The fear of falling out of a kayak keeps many people from ever trying one out.
People don’t buy any floating vessel only to end up bobbing beside it shortly after launch but for those who own a kayak, maybe they should try it.
Check out this video: How to do a deep water re-entry in a Sit on Top Kayak
Why Flip Your Kayak?
Flipping your kayak now, while the weather is warm, could potentially save your life later.
Don’t just do it because here in the South it’s 100 degrees right now (though that helps). Every kayak paddler should know how to get back on their kayak. When you are kayak fishing it becomes even more important. My first time falling out I wasn’t prepared and it became dangerous very quickly.
I have been kayak fishing since 2003. In that time I have owned multiple kayaks of the sit in and sit on variety. For a very long time I had never fallen off of my yak. After reading several stories of drownings, near drownings and bad events due to falling off or flipping a kayak during all times of the year, I decided for me and my family, we needed to practice.
Extra Tip: A Type III life jacket won’t fail. If it fits, it floats. Here is one I recommend: The Ascend Paddling Fishing Life Jacket have a drawbridge-style pocket design feature that creates a fol-down workstation you’ll love.
Practice so You Don’t Panic
We practice all types of drills at work and that is to be prepared for the worst. The same can be transferred to the water. Practice so that when the time comes, you don’t panic and end up, well….dead.
photo courtesy Chris Funk
In late spring a few years ago I purchased two sit on top kayaks, a single seat and a tandem. The first time out I told my wife and kids we had to know how to get back on. I told them I would go first so they could see how to do it and then they would try.
I walked the kayak out to waist deep water with my life jacket on and jumped on to the single person sit on top kayak.. No problem. This was more of a test for me before I went out to where I couldn’t touch. It gave me some confidence and I paddled out to 10 feet of water. I counted to three and rolled off the side.
As soon as I hit the water it went bad. Something was wrapped around my leg. As I tugged on it panic started to creep in. Breathing was becoming more labored and I needed to let the life jacket do its work. I relaxed and floated upright. I could feel the cable or cord growing tighter as the kayak drifted further away. Of course! The paddle leash. I grabbed the leash further up toward the connection to the yak and pulled hard. The boat floated toward me and gave me some slack around my leg. I loosened its grip from my leg and let go. I was free! So was the kayak though and I had to swim for it. I kicked and thrashed my way alongside and latched on.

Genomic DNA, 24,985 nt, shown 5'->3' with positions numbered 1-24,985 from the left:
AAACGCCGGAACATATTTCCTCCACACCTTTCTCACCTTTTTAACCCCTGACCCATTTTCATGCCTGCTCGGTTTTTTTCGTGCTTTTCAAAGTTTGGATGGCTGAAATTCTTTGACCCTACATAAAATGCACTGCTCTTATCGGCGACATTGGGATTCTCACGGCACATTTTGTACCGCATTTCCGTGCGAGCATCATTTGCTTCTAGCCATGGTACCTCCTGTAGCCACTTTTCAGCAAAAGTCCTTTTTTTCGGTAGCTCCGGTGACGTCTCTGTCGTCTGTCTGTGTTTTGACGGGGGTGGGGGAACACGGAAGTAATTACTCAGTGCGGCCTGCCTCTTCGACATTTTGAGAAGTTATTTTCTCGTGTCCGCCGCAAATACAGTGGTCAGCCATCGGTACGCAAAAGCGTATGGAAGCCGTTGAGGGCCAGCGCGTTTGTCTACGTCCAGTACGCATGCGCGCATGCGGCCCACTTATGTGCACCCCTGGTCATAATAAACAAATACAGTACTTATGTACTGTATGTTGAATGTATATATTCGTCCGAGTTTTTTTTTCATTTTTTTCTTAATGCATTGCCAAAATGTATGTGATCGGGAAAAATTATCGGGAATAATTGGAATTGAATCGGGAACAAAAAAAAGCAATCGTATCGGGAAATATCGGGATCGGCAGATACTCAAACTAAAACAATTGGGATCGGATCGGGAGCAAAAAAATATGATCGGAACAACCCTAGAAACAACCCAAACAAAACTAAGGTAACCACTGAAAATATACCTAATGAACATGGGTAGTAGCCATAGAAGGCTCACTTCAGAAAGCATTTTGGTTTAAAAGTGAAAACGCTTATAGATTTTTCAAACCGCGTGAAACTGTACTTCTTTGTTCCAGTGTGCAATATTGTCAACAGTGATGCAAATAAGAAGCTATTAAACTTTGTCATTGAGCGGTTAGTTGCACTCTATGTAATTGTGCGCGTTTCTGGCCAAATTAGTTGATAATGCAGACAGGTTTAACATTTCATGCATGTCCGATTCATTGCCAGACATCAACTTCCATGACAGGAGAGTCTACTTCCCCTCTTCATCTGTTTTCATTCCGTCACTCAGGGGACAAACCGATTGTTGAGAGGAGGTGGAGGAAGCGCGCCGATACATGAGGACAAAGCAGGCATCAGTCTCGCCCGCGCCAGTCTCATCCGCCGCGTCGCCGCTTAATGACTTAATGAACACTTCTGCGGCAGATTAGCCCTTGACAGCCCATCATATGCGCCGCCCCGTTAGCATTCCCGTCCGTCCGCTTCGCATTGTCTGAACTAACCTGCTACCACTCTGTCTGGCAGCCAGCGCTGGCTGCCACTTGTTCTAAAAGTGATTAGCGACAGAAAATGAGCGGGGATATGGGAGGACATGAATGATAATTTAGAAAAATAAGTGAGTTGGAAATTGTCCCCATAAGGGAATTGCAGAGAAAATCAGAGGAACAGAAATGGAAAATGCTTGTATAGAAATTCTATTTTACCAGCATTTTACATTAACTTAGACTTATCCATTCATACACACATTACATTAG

I rested for a minute, exhausted, and planned my attack to reboard. I would try to propel myself out of the water and grab the opposite side of the boat (perpendicularly), then hoist myself onto it and voila! What I didn’t calculate was how tired I was and how heavy I was after fully saturating my clothes and life jacket.
I held on to the kayak for another five minutes and then gave it everything I had and finally, I got on top! I was out of breath, panting and glad to be aboard. And let’s be clear, I’m no couch potato. I can still paddle 10 miles a day and my over six foot frame weighed in at a meaty 215 pounds.
Luckily the water was warm and I had my life jacket on. If it had been on one of my January outings when the water registers somewhere between 38 and 40 degrees, even with my life jacket I could have died. The chill of water that cold takes your breath. You hyperventilate and usually end up gulping in water. You can drown while you are floating. If that doesn’t get you the hypothermia will. The only way to survive the water in the winter is to get out of it as soon as possible.
You need to know how to get back in your kayak whether it’s warm or cold. Things can go wrong. People die. If all you had to know to survive was how to get back in, wouldn’t you do it?